25 Works

Data from: Arctic fungal communities associated with roots of Bistorta vivipara do not respond to the same fine-scale edaphic gradients as the above-ground vegetation

Sunil Mundra, Rune Halvorsen, Håvard Kauserud, Eike Müller, Unni Vik & Pernille B. Eidesen
Soil conditions and microclimate are important determinants of the fine-scale distribution of plant species in the Arctic, creating locally heterogeneous vegetation. We hypothesize that root-associated fungal (RAF) communities respond to the same fine-scale environmental gradients as the aboveground vegetation, creating a coherent pattern between aboveground vegetation and RAF. We explored how RAF communities of the ectomycorrhizal (ECM) plant Bistorta vivipara and aboveground vegetation structure of arctic plants were affected by biotic and abiotic variables at...

Data from: Late Pleistocene origin of the entire circumarctic range of the arctic-alpine plant Kalmia procumbens

Hajime Ikeda, Pernille Bronken Eidesen, Valentin Yakubov, Vyacheslav Barkalov, Christian Brochmann & Hiroaki Setoguchi
The circumarctic ranges of arctic-alpine plants are thought to have been established in the late Pliocene/early Pleistocene, when the modern arctic tundra was formed in response to climate cooling. Previous findings of range-wide genetic structure in arctic-alpine plants have been thought to support this hypothesis, but few studies have explicitly addressed the temporal framework of the genetic structure. Here, we estimated the demographic history of the genetic structure in the circumarctic Kalmia procumbens using sequences...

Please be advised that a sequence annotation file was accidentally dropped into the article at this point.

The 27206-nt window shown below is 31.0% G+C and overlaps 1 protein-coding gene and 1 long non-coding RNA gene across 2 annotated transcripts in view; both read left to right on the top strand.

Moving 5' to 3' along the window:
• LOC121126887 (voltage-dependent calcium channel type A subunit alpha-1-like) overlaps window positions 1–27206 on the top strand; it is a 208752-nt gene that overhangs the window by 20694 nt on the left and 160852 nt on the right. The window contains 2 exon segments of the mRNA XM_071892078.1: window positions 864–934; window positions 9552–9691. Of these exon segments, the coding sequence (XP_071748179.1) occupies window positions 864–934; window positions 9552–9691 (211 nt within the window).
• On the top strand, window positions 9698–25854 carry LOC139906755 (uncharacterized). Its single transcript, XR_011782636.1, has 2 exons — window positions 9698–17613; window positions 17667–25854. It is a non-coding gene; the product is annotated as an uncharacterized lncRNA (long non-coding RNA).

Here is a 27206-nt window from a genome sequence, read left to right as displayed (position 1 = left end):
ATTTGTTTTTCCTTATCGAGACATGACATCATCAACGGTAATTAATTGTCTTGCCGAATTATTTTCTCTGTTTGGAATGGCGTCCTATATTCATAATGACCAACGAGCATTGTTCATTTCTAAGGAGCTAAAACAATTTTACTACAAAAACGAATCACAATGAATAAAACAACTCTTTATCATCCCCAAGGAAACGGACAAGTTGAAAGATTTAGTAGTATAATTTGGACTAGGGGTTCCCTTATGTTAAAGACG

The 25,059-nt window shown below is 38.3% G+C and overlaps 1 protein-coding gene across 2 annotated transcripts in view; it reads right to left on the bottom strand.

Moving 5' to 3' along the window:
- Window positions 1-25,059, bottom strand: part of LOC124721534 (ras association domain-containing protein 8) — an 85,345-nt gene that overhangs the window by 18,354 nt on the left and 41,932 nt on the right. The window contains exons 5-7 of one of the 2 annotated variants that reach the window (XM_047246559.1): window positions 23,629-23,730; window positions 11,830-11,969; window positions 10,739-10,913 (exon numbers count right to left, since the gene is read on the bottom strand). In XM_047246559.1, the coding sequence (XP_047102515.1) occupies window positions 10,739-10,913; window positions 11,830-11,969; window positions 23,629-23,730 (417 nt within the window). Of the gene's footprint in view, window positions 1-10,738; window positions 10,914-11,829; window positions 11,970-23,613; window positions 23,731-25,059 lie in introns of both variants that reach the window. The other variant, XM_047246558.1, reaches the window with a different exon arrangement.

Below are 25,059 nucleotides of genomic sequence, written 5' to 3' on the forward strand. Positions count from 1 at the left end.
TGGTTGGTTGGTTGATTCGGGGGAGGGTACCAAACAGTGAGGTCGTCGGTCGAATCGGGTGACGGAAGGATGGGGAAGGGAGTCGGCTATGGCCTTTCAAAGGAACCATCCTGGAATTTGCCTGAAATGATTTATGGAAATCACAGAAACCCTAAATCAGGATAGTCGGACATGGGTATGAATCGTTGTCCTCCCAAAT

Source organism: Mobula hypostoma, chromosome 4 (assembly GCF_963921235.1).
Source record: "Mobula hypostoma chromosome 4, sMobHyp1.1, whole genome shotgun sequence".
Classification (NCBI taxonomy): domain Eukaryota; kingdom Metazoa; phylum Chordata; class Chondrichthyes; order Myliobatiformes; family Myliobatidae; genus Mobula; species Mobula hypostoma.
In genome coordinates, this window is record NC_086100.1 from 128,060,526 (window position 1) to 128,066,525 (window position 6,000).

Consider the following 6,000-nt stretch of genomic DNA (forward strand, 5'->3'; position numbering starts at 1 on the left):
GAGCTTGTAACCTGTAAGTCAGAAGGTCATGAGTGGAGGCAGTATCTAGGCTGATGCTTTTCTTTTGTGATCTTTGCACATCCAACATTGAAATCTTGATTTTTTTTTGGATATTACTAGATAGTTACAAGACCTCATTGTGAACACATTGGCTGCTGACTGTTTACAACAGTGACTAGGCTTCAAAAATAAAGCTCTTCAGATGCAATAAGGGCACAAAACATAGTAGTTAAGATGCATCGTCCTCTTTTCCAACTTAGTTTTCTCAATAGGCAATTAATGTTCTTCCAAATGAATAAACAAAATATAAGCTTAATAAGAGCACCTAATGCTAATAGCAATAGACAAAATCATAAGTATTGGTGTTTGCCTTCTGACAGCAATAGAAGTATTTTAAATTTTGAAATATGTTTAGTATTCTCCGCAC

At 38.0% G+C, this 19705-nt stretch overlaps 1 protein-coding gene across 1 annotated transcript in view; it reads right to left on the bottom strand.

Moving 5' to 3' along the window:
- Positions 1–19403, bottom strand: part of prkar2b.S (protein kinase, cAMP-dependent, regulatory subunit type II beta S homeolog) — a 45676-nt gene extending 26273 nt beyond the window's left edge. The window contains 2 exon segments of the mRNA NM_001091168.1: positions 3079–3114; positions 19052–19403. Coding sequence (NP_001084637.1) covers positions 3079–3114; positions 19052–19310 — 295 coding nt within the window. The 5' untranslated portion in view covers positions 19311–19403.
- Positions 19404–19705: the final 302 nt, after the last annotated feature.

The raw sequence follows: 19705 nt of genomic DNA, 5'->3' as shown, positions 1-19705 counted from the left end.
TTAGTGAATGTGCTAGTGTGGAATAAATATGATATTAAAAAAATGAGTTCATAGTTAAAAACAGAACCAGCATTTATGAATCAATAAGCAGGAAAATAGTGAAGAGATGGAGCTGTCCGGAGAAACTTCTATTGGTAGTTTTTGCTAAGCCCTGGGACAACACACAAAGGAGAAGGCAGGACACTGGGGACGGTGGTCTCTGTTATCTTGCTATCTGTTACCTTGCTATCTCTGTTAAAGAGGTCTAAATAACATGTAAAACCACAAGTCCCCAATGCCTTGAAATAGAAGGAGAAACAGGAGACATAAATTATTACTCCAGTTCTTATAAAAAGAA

Experimentally increased snow depth affects High Arctic microarthropods inconsistently over two consecutive winters

Eveline Krab, Erik Lundin, Stephen Coulson, Ellen Dorrepaal & Elisabeth Cooper
Climate change induced alterations to winter conditions may affect decomposer organisms controlling the vast carbon stores in northern soils. Soil microarthropods are abundant decomposers in Arctic ecosystems affecting soil carbon release through their activities. We studied whether increased snow depth affected microarthropods, and if effects were consistent over two consecutive winters. We sampled Collembola and soil mites from a snow accumulation experiment at Svalbard in early summer and used soil microclimatic data to explore to...

Context dependent fitness costs of reproduction despite stable body mass costs in an Arctic herbivore

Gabriel Pigeon, Steve Albon, Leif Egil Loe, Richard Bischof, Christophe Bonenfant, Mads Farchhammer, Justine Irvine, Erik Ropstad, Vebjorn Veiberg & Audun Stein
1. The cost of reproduction on demographic rates is often assumed to operate through changing body condition. Several studies have found that reproduction depresses body mass more if the current conditions are severe, such as high population densities or adverse weather, than under benign environmental conditions. However, few studies have investigated the association between the fitness and body mass costs of reproduction. 2. Using 25 years of individual-based capture-recapture data from Svalbard reindeer (Rangifer tarandus...

Variation and correlation in the timing of breeding of North Atlantic seabirds across multiple scales

Katharine Keogan, Francis Daunt, Sarah Wanless, Richard Phillips, David Alvarez, Tycho Anker-Nilssen, Robert Barrett, Claus Bech, Peter Becker, Per-Arvid Berglund, Sandra Bouwhuis, Zofia Burr, Olivier Chastel, Signe Christensen-Dalsgaard, Sébastien Descamps, Tony Diamond, Kyle Elliott, Kjell Einar Erikstad, Mike Harris, Jonas Hentati-Sundberg, Martin Heubeck, Magdalene Langset, Svein Lorentsen, Heather Major, Mark Mallory … & Stephen Kress